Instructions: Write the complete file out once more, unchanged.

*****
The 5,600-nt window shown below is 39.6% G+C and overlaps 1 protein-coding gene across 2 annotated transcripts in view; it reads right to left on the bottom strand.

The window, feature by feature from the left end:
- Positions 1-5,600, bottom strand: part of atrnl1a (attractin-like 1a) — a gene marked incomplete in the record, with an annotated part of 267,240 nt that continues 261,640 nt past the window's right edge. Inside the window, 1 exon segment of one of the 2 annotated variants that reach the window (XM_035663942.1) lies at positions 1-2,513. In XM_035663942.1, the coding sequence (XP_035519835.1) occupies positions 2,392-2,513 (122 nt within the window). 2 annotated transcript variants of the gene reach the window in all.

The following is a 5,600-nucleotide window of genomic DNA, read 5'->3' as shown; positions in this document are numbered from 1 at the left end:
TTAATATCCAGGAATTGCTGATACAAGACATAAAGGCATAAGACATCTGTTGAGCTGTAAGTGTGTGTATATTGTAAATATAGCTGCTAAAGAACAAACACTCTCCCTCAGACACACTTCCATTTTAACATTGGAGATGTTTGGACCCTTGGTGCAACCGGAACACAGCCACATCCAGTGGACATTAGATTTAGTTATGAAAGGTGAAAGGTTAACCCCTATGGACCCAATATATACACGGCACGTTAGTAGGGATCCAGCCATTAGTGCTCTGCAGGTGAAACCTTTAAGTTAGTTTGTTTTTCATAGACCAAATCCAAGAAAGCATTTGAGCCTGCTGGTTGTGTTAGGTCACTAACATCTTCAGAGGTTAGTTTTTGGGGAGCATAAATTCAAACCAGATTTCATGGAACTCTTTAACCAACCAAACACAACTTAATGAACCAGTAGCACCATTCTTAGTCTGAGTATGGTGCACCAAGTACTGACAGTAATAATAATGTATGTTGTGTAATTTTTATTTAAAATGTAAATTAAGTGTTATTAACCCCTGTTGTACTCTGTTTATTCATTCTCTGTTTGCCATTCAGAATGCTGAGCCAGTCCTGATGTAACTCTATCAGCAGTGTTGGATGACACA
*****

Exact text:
The 5,600-nt window shown below is 39.6% G+C and overlaps 1 protein-coding gene across 2 annotated transcripts in view; it reads right to left on the bottom strand.

The window, feature by feature from the left end:
- Positions 1-5,600, bottom strand: part of atrnl1a (attractin-like 1a) — a gene marked incomplete in the record, with an annotated part of 267,240 nt that continues 261,640 nt past the window's right edge. Inside the window, 1 exon segment of one of the 2 annotated variants that reach the window (XM_035663942.1) lies at positions 1-2,513. In XM_035663942.1, the coding sequence (XP_035519835.1) occupies positions 2,392-2,513 (122 nt within the window). 2 annotated transcript variants of the gene reach the window in all.

The following is a 5,600-nucleotide window of genomic DNA, read 5'->3' as shown; positions in this document are numbered from 1 at the left end:
TTAATATCCAGGAATTGCTGATACAAGACATAAAGGCATAAGACATCTGTTGAGCTGTAAGTGTGTGTATATTGTAAATATAGCTGCTAAAGAACAAACACTCTCCCTCAGACACACTTCCATTTTAACATTGGAGATGTTTGGACCCTTGGTGCAACCGGAACACAGCCACATCCAGTGGACATTAGATTTAGTTATGAAAGGTGAAAGGTTAACCCCTATGGACCCAATATATACACGGCACGTTAGTAGGGATCCAGCCATTAGTGCTCTGCAGGTGAAACCTTTAAGTTAGTTTGTTTTTCATAGACCAAATCCAAGAAAGCATTTGAGCCTGCTGGTTGTGTTAGGTCACTAACATCTTCAGAGGTTAGTTTTTGGGGAGCATAAATTCAAACCAGATTTCATGGAACTCTTTAACCAACCAAACACAACTTAATGAACCAGTAGCACCATTCTTAGTCTGAGTATGGTGCACCAAGTACTGACAGTAATAATAATGTATGTTGTGTAATTTTTATTTAAAATGTAAATTAAGTGTTATTAACCCCTGTTGTACTCTGTTTATTCATTCTCTGTTTGCCATTCAGAATGCTGAGCCAGTCCTGATGTAACTCTATCAGCAGTGTTGGATGACACA